We sought comment after notes obtained by PAR show DFD internal affairs investigators relied solely on the sworn affidavit of the Denton County Sheriff to sustain the allegations against Thomas of conduct “unbecoming” of a firefighter. The notes also reveal that the department was aware that the test for alcohol was negative but still forced him to retire early.  

A spokesperson for the fire department did not return comment by the time of publication when asked to explain why they found Thomas guilty without conducting a separate investigation.

The lack of information leaves Thomas with unanswered questions. At the top of that list is why he was told the case was still pending if it hadn’t been formally filed with prosecutors—especially given the severe consequences. “I was told the case was still active; I didn’t know the prosecutors didn’t have the case,” he said.

The charge against Thomas was a class B misdemeanor, and Texas law requires a formal arraignment before a judge to determine if the allegations are sufficient to proceed for charges in that category. But Thomas says he never had a chance to dispute the charges or present evidence before a judge. Instead, the DFD forced him to retire early, and his lawyer told him to take a course on the perils of alcohol consumption to help his case, despite the fact he has not had a drink in nearly 30 years. 

The handling of the case has been a bitter pill for Thomas to swallow. In numerous conversations with PAR he recalled how, during his career as a first responder, he never failed to try to help people in dire, life-threatening circumstances. Now he wonders why the community he served treated him with such apparent indifference.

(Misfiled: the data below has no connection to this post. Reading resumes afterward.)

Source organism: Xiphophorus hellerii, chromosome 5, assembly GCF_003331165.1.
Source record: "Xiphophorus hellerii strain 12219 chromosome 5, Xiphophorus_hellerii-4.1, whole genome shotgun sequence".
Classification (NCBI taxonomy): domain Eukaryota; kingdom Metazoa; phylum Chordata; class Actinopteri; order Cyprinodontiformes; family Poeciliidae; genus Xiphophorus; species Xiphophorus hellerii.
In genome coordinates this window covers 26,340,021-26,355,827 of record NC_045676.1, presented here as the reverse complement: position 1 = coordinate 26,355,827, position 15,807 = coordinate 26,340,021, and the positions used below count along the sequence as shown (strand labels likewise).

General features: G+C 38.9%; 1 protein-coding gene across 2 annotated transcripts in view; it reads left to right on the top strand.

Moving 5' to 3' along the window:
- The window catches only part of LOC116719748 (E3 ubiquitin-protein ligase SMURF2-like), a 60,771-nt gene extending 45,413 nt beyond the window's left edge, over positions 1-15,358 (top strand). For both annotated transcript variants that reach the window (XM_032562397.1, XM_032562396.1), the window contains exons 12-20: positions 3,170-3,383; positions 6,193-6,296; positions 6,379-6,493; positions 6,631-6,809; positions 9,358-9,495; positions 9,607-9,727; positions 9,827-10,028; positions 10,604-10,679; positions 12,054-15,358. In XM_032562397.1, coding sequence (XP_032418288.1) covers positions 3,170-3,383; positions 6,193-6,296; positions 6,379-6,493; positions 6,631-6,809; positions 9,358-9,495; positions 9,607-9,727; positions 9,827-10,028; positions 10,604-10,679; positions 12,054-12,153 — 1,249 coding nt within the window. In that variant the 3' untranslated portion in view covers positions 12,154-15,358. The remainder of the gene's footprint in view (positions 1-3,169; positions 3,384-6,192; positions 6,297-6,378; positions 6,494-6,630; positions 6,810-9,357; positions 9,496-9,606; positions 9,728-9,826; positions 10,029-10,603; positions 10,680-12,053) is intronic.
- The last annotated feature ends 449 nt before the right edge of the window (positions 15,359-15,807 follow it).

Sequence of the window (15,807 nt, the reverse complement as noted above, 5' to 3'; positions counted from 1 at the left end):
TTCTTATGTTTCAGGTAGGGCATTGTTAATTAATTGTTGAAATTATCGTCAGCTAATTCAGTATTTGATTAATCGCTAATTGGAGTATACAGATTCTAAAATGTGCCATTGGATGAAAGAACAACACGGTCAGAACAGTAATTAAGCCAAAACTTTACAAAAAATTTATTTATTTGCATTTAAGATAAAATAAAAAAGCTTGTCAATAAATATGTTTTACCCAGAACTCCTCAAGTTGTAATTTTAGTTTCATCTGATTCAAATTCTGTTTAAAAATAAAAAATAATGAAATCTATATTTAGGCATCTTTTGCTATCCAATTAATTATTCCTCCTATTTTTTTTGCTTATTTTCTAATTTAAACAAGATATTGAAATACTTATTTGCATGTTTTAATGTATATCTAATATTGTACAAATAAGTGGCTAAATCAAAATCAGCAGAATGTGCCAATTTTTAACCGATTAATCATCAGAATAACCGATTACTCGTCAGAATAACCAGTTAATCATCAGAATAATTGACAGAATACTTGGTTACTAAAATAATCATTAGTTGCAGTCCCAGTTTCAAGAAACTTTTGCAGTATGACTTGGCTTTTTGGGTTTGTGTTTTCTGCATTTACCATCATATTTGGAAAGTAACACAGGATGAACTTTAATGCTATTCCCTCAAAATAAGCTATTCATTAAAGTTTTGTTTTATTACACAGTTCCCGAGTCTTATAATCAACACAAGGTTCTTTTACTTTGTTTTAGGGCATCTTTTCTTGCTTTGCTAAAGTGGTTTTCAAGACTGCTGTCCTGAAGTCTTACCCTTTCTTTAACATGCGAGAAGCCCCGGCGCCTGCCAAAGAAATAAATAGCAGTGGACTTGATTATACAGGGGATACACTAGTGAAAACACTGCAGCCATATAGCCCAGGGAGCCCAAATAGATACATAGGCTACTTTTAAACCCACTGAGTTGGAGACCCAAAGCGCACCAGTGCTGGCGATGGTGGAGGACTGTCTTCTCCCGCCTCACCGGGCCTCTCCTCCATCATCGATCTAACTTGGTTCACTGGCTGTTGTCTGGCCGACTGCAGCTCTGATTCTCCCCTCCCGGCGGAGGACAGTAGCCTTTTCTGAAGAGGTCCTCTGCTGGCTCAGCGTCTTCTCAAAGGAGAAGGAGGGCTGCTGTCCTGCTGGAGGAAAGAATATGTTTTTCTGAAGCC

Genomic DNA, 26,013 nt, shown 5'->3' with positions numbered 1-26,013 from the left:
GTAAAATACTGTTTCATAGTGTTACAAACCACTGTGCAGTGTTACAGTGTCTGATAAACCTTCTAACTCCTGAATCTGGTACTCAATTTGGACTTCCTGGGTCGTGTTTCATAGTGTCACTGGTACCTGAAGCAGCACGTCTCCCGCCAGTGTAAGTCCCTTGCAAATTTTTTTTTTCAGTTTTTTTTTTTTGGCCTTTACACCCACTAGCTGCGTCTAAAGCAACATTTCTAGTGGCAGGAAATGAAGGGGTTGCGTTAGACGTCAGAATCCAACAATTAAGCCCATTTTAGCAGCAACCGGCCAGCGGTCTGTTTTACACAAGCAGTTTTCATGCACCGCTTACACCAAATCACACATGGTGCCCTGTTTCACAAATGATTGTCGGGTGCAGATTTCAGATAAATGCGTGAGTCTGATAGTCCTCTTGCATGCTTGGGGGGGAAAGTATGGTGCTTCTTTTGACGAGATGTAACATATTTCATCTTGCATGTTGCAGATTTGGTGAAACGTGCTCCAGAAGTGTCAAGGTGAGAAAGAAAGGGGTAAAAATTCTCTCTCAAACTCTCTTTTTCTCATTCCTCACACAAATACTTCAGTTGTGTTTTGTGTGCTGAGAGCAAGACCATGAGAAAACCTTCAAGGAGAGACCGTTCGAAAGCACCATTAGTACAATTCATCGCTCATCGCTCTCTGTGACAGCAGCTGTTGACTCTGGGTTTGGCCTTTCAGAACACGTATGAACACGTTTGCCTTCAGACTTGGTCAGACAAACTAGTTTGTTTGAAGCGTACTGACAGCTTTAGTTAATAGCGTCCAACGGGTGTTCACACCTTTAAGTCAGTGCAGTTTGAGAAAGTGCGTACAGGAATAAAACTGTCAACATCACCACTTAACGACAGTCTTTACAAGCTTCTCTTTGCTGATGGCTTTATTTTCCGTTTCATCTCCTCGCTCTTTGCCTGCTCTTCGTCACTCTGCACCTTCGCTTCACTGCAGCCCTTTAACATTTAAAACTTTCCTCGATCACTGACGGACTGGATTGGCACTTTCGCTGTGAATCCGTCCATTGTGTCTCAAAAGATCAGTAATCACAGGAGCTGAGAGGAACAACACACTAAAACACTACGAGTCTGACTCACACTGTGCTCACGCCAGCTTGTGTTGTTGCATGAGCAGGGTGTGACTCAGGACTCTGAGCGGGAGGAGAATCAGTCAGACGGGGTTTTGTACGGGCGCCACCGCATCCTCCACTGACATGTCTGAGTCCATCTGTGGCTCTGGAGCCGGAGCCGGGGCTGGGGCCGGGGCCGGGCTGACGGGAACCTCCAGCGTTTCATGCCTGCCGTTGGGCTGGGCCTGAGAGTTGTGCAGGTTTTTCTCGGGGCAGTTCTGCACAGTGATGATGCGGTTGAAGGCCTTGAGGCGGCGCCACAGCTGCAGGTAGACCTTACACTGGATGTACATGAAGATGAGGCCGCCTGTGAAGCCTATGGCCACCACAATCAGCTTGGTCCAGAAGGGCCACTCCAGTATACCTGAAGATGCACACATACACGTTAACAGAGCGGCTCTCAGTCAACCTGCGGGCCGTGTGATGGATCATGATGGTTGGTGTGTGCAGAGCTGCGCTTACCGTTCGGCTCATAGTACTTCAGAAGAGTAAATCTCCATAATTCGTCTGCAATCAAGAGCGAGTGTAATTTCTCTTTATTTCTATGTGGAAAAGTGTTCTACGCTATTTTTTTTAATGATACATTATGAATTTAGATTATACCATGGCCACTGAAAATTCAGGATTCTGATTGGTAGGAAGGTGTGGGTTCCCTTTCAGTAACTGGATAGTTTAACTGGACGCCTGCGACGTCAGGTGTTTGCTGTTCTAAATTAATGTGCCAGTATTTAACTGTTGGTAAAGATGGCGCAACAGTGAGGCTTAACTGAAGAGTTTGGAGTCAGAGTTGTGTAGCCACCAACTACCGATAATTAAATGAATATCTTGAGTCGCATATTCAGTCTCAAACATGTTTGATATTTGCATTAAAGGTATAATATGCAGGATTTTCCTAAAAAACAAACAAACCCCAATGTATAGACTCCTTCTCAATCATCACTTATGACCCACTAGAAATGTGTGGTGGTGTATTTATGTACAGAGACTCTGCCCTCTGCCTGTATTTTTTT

“These people are doing whatever they want to people and harming them with no consequences,” he said. “I think that it would be hard to live with myself if I was fraudulently jailing innocent people.”

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Host & Producer
Taya Graham is an award-winning investigative reporter who has covered U.S. politics, local government, and the criminal justice system. She is the host of TRNN's "Police Accountability Report," and producer and co-creator of the award-winning podcast "Truth and Reconciliation" on Baltimore's NPR affiliate WYPR. She has written extensively for a variety of publications including the Afro American Newspaper, the oldest black-owned publication in the country, and was a frequent contributor to Morgan State Radio at a historic HBCU. She has also produced two documentaries, including the feature-length film "The Friendliest Town." Although her reporting focuses on the criminal justice system and government accountability, she has provided on the ground coverage of presidential primaries and elections as well as local and state campaigns. Follow her on Twitter.

Host & Producer
Stephen Janis is an award winning investigative reporter turned documentary filmmaker. His first feature film, The Friendliest Town was distributed by Gravitas Ventures and won an award of distinction from The Impact Doc Film Festival, and a humanitarian award from The Indie Film Fest. He is the co-host and creator of The Police Accountability Report on The Real News Network, which has received more than 10,000,000 views on YouTube. His work as a reporter has been featured on a variety of national shows including the Netflix reboot of Unsolved Mysteries, Dead of Night on Investigation Discovery Channel, Relentless on NBC, and Sins of the City on TV One.

He has co-authored several books on policing, corruption, and the root causes of violence including Why Do We Kill: The Pathology of Murder in Baltimore and You Can’t Stop Murder: Truths about Policing in Baltimore and Beyond. He is also the co-host of the true crime podcast Land of the Unsolved. Prior to joining The Real News, Janis won three Capital Emmys for investigative series working as an investigative producer for WBFF. Follow him on Twitter.